Rafting in the Wake of the Grand Canyon’s Wildcat

Riding the rapids to Lava Falls, the most fearsome rapids on the 227-mile Grand Canyon
run. Photo by unnamed fellow passenger

In honor of the 100-year anniversary of the Grand Canyon National Park, Linda Ballou takes on the Colorado River’s Lava Falls with gratitude to rafting pioneer, Georgie White.

Georgie White’s life was changed forever when a hit-and-run-driver took her teenage daughter’s life while they were bicycling on the Pacific Coast Highway. She began to wander solo on the walls of the Grand Canyon on narrow tracks where a slip could mean sudden death.

Having to heed each step, keeping a sharp eye out for rattlers and sleeping under the stars with all manner of wildlife kept her mind riveted upon survival and away from the bottomless sadness that consumed her. After two years of the grueling distraction from her sorrow, she found solace in the canyon, whose only constant—change—satisfied her soul. She came to love the canyon so much she wanted to make it safe for others to know its wonders.

When White ran Lava Falls prior to the installation of the dam in Glen Canyon in 1964, the volume of water was often five times what we experience today. Upsets were the norm and many rafters had the swim of their life. In the 1940s, she not only rafted the entire run through the canyon solo twenty times, she actually swam (wearing a life vest) through more than 100 rapids on the run.

The “Woman of the River,” as she liked to call herself, admitted that the rapids were her first love, but the peace she felt in the Grand Canyon when she rafted the entire 280 miles in 21 days without seeing another person, called her back over and over again. The continuum of nature counter-balanced her life of selling real estate in Los Angeles in the winters.

White was the first to strap three war-surplus rafts together to create a craft buoyant enough to handle everything the river had to offer. It allowed anyone with a spirit of adventure to take this journey with her through deep time. The 37-foot raft with pontoons on each side used by Grand Canyon Expeditions, the company I floated the river with, is steered by a guide at the motor arm of an outboard. It’s called a G-rig named for Georgie.

When I climbed aboard our raft at Lee’s Ferry with 12 other passengers, the river was aquamarine. When White ran the river before the installation of the dam, the river ran red from sediments and warmed to 70 degrees in the summer. Today, the water released from the bottom of the dam is a chilly 55 degrees requiring travelers to wear rain suits that White would have found silly.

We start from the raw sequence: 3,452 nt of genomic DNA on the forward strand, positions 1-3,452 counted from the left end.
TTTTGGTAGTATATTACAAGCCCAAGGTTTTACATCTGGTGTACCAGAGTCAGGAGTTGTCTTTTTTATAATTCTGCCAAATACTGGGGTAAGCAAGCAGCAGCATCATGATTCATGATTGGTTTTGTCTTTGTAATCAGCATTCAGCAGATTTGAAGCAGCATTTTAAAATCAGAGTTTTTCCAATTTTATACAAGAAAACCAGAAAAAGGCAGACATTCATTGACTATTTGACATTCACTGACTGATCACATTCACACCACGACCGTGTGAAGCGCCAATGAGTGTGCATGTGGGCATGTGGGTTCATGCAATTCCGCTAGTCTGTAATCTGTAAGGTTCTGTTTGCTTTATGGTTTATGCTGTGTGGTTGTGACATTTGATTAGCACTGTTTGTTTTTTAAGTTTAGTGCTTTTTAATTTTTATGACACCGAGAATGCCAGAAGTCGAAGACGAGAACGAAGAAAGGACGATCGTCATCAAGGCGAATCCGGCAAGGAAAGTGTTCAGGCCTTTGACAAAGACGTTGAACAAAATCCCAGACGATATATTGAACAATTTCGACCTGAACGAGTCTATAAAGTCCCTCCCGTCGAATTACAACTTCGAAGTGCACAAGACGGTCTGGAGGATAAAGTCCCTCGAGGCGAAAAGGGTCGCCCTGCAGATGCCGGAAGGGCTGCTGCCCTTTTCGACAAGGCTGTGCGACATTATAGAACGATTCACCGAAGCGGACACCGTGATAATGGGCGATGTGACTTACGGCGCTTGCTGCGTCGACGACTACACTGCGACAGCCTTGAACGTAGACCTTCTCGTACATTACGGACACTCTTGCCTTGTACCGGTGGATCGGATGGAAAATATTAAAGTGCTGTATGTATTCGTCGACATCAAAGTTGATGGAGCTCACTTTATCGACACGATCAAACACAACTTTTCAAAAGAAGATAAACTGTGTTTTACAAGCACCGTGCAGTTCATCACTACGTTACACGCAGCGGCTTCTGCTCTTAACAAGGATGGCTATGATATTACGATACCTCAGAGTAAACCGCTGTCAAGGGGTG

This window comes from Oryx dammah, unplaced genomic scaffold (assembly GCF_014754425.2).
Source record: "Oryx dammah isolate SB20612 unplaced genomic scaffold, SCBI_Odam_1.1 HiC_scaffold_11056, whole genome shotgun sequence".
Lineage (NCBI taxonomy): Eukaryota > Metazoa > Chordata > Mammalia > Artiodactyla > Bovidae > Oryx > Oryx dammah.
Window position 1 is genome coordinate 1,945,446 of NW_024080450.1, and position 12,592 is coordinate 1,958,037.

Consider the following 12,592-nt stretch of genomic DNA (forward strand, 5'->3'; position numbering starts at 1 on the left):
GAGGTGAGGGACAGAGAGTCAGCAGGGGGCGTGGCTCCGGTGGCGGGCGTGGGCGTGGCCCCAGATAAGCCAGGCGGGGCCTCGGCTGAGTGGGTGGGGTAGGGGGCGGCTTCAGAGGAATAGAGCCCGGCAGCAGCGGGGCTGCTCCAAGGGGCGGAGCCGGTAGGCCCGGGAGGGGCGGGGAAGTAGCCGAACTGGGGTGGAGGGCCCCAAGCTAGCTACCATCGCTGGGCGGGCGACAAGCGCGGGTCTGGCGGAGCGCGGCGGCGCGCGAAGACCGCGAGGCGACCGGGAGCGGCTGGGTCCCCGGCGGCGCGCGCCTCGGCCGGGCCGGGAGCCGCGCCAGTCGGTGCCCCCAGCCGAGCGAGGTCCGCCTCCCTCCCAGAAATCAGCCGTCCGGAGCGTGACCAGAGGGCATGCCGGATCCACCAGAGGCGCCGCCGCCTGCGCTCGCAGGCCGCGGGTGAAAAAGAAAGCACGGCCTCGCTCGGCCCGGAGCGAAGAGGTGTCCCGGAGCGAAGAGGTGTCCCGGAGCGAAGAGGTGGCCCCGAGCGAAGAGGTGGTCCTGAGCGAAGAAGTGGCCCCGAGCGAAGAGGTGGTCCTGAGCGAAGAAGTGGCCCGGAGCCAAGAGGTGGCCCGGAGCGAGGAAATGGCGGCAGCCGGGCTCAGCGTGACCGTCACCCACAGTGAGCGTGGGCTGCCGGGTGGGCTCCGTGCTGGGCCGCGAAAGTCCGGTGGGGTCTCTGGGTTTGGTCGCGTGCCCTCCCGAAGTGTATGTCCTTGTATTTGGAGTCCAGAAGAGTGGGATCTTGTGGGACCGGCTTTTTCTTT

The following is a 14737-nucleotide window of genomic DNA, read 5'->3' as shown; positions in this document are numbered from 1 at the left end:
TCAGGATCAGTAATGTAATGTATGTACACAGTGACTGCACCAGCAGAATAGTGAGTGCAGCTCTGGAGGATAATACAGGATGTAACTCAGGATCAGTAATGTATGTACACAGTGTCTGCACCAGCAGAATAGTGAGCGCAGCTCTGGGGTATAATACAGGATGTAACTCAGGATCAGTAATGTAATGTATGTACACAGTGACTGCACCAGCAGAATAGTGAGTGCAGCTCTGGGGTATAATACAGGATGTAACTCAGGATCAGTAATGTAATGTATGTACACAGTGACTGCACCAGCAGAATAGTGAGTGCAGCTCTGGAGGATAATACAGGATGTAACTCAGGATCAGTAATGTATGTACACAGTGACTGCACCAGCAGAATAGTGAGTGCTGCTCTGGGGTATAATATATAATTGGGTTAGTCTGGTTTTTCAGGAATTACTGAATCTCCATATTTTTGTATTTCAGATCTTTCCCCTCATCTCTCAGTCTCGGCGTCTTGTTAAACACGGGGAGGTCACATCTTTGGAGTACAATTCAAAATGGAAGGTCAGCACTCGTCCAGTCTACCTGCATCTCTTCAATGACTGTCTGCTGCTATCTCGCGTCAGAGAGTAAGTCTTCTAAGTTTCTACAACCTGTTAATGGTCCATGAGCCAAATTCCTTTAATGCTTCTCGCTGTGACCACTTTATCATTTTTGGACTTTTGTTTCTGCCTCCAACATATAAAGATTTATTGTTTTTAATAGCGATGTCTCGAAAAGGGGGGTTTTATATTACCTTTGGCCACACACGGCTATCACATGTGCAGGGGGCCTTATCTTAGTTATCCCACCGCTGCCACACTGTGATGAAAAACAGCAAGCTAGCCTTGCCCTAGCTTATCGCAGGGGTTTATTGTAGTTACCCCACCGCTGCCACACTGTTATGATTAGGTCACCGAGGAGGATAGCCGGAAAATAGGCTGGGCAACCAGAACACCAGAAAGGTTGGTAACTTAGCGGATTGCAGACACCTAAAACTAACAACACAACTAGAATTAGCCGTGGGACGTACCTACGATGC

Days on the river collided into one another. We chatted in the cool mornings over coffee while the sun peeked over the rim and illuminated the canyon walls that protected us from outside news. In sync with the natural rhythms of the canyon, we woke at first light and were in bed when the sun dipped behind the rim after a full day of rafting and hiking. I slept under blinking stars with a light warm breeze on my cheek and no mosquitoes to ruin the spell.  I imagined I was “Georgie” enjoying splendid solitude in nature as I slipped into dreamland under star-speckled skies.

I envied her time alone here. Her words rang in my ears: “Once you enter the world of that canyon on the Colorado River you are alone. I mean, completely alone.”

I did have a few moments to myself at Stone Canyon where a bubbling flow tumbles over the rim of a red rock framed in maidenhair ferns and green mosses. My skin was dry from the alkaline-rich waters of the Little Colorado where we had giggled down a water slide earlier that day. I tore off my clothes and stood under the tingling spray that made me think about the power of water. The element that in six million years sculpted this canyon a mile below the rim of the Colorado Plateau, unearthing basement rock that is 1.7 billion years old, is the same element that gives life to us all.

Back on the river, we were stirred from a sleepy glide when Captain Adam’s voice boomed over the roar of the monster wave spilling into a 20-foot- hole dead ahead. “Wake up people! Find your ass and sit on it!”

Lava Falls, the most fearsome rapids on the 227-mile Grand Canyon run, was coming up fast. I bolted from my daydreaming position on the warm pontoon. While drifting between walls of black porous rock once inside the cone of a volcano, I’d sunk into river time. I’d forgotten about notorious Lava Falls and that I was holding a one-way ticket home!

Shaking in my rubber boots, I was anxious and worried about getting washed off the raft, or worse, that our boat would flip. I saw water spitting from the churning brew as we headed for it. I held onto the straps for all I was worth and prayed not to join the legions that hadn’t made it through. A thrashing bull ride later, it was over, leaving us clapping and laughing hysterically as we rocked and rolled through the rest of the wave train.

White was direct and honest about her opinions. After reading Georgie White (Clark): The Woman of the River, I have nothing but admiration for a woman who was able to process the death of her daughter in the nurturing solitude of nature. Not only did she prevail against the powerful currents of the river, learning the ways of the water by literally immersing herself in the river for a 60-mile swim—twice!—she held her own against the chauvinistic attitudes that prevailed in the ’50s and ’60s and carved the way for others to know the river and its mysteries.

I am grateful to Georgie for making it possible for less capable or courageous mortals like me, to raft in her wake and know the wonders of the Grandest Canyon of all. n

Grand Canyon Expeditions:  https://www.gcex.

Georgie White’s The Woman of the River is available on Amazon.

 

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